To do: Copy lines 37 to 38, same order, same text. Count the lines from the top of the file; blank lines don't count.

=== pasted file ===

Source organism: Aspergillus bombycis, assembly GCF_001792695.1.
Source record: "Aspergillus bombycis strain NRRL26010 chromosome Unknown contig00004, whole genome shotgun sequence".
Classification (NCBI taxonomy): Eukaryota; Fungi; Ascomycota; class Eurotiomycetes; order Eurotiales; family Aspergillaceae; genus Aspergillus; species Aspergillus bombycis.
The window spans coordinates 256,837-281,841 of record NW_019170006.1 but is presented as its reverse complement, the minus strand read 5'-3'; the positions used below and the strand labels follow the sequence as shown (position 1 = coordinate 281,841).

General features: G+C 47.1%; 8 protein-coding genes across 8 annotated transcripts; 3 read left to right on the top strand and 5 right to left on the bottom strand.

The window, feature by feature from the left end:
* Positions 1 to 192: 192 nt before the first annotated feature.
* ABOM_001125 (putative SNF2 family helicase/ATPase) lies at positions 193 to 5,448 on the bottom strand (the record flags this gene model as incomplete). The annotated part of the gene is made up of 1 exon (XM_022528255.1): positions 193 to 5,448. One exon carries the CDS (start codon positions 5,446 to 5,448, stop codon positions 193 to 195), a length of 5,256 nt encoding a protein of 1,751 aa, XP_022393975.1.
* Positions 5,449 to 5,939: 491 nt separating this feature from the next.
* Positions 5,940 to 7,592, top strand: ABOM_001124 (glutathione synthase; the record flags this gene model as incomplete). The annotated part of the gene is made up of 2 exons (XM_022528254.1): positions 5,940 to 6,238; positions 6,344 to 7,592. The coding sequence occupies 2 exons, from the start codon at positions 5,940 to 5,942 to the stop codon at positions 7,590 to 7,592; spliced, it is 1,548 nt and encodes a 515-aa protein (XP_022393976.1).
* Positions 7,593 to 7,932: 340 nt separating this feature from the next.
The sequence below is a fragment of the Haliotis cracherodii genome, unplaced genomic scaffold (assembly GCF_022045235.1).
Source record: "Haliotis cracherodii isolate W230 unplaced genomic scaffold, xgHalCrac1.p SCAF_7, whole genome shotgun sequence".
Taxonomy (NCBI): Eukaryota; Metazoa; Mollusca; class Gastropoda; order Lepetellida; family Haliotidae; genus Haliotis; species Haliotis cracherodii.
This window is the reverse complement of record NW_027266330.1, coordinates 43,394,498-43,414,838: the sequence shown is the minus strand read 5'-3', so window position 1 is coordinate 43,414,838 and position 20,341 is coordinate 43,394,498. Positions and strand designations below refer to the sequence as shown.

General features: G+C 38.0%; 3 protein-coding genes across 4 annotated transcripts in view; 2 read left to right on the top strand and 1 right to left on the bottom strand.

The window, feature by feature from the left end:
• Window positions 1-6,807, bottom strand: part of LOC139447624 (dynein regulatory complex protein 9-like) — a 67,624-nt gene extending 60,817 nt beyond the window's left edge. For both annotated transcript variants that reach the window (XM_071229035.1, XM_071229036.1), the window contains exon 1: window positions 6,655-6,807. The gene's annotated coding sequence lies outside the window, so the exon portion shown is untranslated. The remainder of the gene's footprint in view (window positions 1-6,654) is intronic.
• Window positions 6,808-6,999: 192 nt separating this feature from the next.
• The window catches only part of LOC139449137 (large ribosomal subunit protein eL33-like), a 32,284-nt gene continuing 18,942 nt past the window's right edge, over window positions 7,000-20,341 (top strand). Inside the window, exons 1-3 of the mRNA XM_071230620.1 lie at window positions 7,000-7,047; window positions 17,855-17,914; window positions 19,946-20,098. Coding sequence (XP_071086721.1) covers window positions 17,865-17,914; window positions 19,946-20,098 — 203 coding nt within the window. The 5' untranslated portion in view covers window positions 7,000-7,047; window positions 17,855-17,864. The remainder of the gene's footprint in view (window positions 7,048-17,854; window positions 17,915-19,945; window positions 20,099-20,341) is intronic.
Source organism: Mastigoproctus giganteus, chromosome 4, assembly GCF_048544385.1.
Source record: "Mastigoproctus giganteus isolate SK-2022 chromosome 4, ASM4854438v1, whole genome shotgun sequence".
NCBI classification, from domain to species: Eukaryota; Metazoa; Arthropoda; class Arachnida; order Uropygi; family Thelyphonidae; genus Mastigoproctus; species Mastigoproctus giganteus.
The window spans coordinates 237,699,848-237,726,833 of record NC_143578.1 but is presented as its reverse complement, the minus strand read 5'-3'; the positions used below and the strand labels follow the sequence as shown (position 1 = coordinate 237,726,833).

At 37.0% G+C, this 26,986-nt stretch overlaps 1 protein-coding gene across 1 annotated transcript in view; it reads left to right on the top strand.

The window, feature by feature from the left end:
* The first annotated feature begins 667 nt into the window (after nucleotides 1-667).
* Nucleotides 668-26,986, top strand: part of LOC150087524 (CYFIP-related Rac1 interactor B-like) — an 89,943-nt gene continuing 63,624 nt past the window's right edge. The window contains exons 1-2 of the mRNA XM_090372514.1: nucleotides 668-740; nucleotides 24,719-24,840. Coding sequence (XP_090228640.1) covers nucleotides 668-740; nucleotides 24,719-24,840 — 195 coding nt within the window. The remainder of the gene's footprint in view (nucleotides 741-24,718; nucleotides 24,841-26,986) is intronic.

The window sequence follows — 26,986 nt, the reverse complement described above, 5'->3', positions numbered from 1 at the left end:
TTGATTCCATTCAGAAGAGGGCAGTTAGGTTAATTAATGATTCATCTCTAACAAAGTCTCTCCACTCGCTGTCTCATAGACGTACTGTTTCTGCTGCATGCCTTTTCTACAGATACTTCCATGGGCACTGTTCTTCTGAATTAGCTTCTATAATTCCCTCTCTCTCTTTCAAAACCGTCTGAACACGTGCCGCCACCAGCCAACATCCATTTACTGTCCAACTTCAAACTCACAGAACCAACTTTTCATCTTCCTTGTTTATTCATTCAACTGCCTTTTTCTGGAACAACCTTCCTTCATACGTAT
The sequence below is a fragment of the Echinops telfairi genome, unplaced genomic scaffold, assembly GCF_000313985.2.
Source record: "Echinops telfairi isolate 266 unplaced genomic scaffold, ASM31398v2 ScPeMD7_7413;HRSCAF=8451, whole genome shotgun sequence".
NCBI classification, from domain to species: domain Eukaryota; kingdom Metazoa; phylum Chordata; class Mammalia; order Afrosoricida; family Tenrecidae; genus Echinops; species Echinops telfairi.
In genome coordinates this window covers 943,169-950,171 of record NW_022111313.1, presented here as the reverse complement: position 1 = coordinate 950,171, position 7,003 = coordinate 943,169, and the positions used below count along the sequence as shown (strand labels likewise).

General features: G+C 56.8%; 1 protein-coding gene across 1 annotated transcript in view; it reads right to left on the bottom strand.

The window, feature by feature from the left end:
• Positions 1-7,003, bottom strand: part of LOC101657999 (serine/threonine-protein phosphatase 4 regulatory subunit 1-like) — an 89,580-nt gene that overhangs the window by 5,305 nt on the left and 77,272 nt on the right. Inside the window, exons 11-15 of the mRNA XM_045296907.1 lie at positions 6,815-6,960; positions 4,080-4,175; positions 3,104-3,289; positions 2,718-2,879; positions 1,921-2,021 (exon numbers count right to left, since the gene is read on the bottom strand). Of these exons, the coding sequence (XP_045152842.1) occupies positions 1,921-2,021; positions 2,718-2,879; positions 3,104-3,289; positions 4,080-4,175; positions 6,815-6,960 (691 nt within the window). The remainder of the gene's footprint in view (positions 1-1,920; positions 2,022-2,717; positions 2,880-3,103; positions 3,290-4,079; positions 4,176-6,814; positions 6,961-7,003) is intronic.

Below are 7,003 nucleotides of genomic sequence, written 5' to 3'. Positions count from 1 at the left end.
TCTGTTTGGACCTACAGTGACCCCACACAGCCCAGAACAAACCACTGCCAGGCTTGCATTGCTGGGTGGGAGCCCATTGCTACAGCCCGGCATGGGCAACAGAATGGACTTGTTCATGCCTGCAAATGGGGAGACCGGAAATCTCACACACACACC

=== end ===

• Positions 1-7,003, bottom strand: part of LOC101657999 (serine/threonine-protein phosphatase 4 regulatory subunit 1-like) — an 89,580-nt gene that overhangs the window by 5,305 nt on the left and 77,272 nt on the right. Inside the window, exons 11-15 of the mRNA XM_045296907.1 lie at positions 6,815-6,960; positions 4,080-4,175; positions 3,104-3,289; positions 2,718-2,879; positions 1,921-2,021 (exon numbers count right to left, since the gene is read on the bottom strand). Of these exons, the coding sequence (XP_045152842.1) occupies positions 1,921-2,021; positions 2,718-2,879; positions 3,104-3,289; positions 4,080-4,175; positions 6,815-6,960 (691 nt within the window). The remainder of the gene's footprint in view (positions 1-1,920; positions 2,022-2,717; positions 2,880-3,103; positions 3,290-4,079; positions 4,176-6,814; positions 6,961-7,003) is intronic.

Below are 7,003 nucleotides of genomic sequence, written 5' to 3'. Positions count from 1 at the left end.